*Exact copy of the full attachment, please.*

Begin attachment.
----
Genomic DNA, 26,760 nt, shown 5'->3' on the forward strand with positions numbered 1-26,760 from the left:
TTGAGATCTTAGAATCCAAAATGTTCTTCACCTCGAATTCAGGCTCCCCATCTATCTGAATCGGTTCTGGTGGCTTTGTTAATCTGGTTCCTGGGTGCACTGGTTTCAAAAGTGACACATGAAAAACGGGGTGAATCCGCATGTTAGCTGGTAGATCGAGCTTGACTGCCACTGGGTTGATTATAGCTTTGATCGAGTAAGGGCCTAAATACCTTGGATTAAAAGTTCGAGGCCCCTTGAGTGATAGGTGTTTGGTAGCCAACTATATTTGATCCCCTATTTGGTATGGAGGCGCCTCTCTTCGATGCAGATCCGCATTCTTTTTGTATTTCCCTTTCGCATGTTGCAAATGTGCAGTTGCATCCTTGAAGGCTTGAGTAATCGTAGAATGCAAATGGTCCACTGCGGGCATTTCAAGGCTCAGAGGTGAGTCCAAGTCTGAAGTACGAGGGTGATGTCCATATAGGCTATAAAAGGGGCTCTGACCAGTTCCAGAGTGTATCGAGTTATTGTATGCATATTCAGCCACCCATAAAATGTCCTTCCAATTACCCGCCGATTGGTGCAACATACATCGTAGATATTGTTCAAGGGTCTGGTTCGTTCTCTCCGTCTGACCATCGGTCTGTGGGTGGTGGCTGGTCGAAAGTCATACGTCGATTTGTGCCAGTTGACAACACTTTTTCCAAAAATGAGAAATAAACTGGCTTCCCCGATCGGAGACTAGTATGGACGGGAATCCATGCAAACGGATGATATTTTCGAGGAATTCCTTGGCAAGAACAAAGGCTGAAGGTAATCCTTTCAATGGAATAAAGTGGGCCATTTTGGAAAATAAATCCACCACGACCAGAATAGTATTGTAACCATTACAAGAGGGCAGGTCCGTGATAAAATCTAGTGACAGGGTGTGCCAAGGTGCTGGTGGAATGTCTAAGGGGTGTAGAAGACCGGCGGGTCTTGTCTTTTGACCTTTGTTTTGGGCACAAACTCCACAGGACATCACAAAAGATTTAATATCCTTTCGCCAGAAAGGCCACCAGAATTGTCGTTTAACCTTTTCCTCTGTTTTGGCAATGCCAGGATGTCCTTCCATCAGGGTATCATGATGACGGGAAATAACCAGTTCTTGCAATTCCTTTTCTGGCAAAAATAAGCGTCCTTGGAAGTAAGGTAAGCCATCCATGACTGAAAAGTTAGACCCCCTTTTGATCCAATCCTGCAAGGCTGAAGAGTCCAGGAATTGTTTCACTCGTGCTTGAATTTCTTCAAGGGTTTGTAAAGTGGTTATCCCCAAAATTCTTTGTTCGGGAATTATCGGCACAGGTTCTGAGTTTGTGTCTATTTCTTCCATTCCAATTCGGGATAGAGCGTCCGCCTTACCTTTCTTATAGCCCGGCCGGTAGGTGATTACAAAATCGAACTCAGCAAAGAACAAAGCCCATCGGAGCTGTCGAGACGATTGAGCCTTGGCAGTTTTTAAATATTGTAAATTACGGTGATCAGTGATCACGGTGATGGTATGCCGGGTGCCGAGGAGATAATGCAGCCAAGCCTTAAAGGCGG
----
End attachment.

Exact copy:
Genomic DNA, 26,760 nt, shown 5'->3' on the forward strand with positions numbered 1-26,760 from the left:
TTGAGATCTTAGAATCCAAAATGTTCTTCACCTCGAATTCAGGCTCCCCATCTATCTGAATCGGTTCTGGTGGCTTTGTTAATCTGGTTCCTGGGTGCACTGGTTTCAAAAGTGACACATGAAAAACGGGGTGAATCCGCATGTTAGCTGGTAGATCGAGCTTGACTGCCACTGGGTTGATTATAGCTTTGATCGAGTAAGGGCCTAAATACCTTGGATTAAAAGTTCGAGGCCCCTTGAGTGATAGGTGTTTGGTAGCCAACTATATTTGATCCCCTATTTGGTATGGAGGCGCCTCTCTTCGATGCAGATCCGCATTCTTTTTGTATTTCCCTTTCGCATGTTGCAAATGTGCAGTTGCATCCTTGAAGGCTTGAGTAATCGTAGAATGCAAATGGTCCACTGCGGGCATTTCAAGGCTCAGAGGTGAGTCCAAGTCTGAAGTACGAGGGTGATGTCCATATAGGCTATAAAAGGGGCTCTGACCAGTTCCAGAGTGTATCGAGTTATTGTATGCATATTCAGCCACCCATAAAATGTCCTTCCAATTACCCGCCGATTGGTGCAACATACATCGTAGATATTGTTCAAGGGTCTGGTTCGTTCTCTCCGTCTGACCATCGGTCTGTGGGTGGTGGCTGGTCGAAAGTCATACGTCGATTTGTGCCAGTTGACAACACTTTTTCCAAAAATGAGAAATAAACTGGCTTCCCCGATCGGAGACTAGTATGGACGGGAATCCATGCAAACGGATGATATTTTCGAGGAATTCCTTGGCAAGAACAAAGGCTGAAGGTAATCCTTTCAATGGAATAAAGTGGGCCATTTTGGAAAATAAATCCACCACGACCAGAATAGTATTGTAACCATTACAAGAGGGCAGGTCCGTGATAAAATCTAGTGACAGGGTGTGCCAAGGTGCTGGTGGAATGTCTAAGGGGTGTAGAAGACCGGCGGGTCTTGTCTTTTGACCTTTGTTTTGGGCACAAACTCCACAGGACATCACAAAAGATTTAATATCCTTTCGCCAGAAAGGCCACCAGAATTGTCGTTTAACCTTTTCCTCTGTTTTGGCAATGCCAGGATGTCCTTCCATCAGGGTATCATGATGACGGGAAATAACCAGTTCTTGCAATTCCTTTTCTGGCAAAAATAAGCGTCCTTGGAAGTAAGGTAAGCCATCCATGACTGAAAAGTTAGACCCCCTTTTGATCCAATCCTGCAAGGCTGAAGAGTCCAGGAATTGTTTCACTCGTGCTTGAATTTCTTCAAGGGTTTGTAAAGTGGTTATCCCCAAAATTCTTTGTTCGGGAATTATCGGCACAGGTTCTGAGTTTGTGTCTATTTCTTCCATTCCAATTCGGGATAGAGCGTCCGCCTTACCTTTCTTATAGCCCGGCCGGTAGGTGATTACAAAATCGAACTCAGCAAAGAACAAAGCCCATCGGAGCTGTCGAGACGATTGAGCCTTGGCAGTTTTTAAATATTGTAAATTACGGTGATCAGTGATCACGGTGATGGTATGCCGGGTGCCGAGGAGATAATGCAGCCAAGCCTTAAAGGCGG